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In this post, TCM’s Mariya Chukhnova shares takeaways from running a critical project in support of the Ukrainian scientific community. She highlights:
Resilience of Ukrainian scientists: Despite the challenging circumstances of war, Ukrainian scientists have shown remarkable resilience and dedication to their work. They continue to contribute to research and innovation, even in the face of adversity.
Critical need for support: The destruction and damage inflicted on scientific institutions and equipment have created a critical need for support. It is essential to provide resources and assistance to rebuild infrastructure, replace equipment, and ensure the continuity of scientific activities.
“Brain drain” and talent retention: The war has led to a significant brain drain, with many Ukrainian scientists seeking opportunities abroad. To retain valuable talent, it is crucial to address the underlying issues and create an environment that fosters scientific development and provides incentives for scientists to stay in Ukraine.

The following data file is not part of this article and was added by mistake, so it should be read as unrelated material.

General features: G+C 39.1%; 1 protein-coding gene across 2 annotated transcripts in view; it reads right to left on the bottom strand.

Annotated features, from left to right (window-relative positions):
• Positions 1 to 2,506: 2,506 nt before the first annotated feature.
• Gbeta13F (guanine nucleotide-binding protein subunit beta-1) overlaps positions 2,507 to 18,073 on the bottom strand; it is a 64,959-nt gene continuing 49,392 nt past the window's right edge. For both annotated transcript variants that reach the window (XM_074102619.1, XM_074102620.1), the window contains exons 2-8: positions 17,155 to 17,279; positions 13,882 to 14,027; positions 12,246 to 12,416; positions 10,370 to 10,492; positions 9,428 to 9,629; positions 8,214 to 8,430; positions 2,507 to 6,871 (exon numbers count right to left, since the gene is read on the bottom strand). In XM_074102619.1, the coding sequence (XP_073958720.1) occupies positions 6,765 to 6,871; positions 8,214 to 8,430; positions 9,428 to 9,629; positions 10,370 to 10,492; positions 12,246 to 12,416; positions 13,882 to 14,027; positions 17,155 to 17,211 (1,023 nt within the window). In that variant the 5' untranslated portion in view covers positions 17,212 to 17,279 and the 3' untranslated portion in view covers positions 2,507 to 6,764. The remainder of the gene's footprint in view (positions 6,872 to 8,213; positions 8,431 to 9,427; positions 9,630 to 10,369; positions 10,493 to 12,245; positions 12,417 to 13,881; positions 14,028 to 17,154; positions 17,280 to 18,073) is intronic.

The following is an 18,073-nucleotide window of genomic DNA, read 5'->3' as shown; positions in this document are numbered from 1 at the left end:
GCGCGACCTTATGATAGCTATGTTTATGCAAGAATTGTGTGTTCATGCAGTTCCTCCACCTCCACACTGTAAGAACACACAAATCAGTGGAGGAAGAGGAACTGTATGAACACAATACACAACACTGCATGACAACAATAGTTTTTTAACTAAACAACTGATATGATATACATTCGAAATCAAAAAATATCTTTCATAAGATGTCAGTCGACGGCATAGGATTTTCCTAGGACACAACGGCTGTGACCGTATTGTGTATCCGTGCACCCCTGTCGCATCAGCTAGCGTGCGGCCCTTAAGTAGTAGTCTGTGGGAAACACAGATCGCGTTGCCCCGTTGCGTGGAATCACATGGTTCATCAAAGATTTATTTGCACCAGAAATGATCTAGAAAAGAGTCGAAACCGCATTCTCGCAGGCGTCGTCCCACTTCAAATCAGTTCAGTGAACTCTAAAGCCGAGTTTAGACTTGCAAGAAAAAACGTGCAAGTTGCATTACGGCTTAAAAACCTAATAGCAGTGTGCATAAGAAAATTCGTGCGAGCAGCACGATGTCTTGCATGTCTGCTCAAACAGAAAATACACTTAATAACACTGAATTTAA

International collaboration: International collaboration plays a vital role in supporting Ukrainian science and innovation. Partnerships with foreign institutions and organizations can provide resources, expertise, and opportunities for knowledge exchange, helping to strengthen the Ukrainian scientific community.
Long-term investment: Sustainable development of Ukrainian science requires long-term investment. Adequate funding, infrastructure, and support mechanisms are essential to ensure the growth and success of scientific endeavors in Ukraine.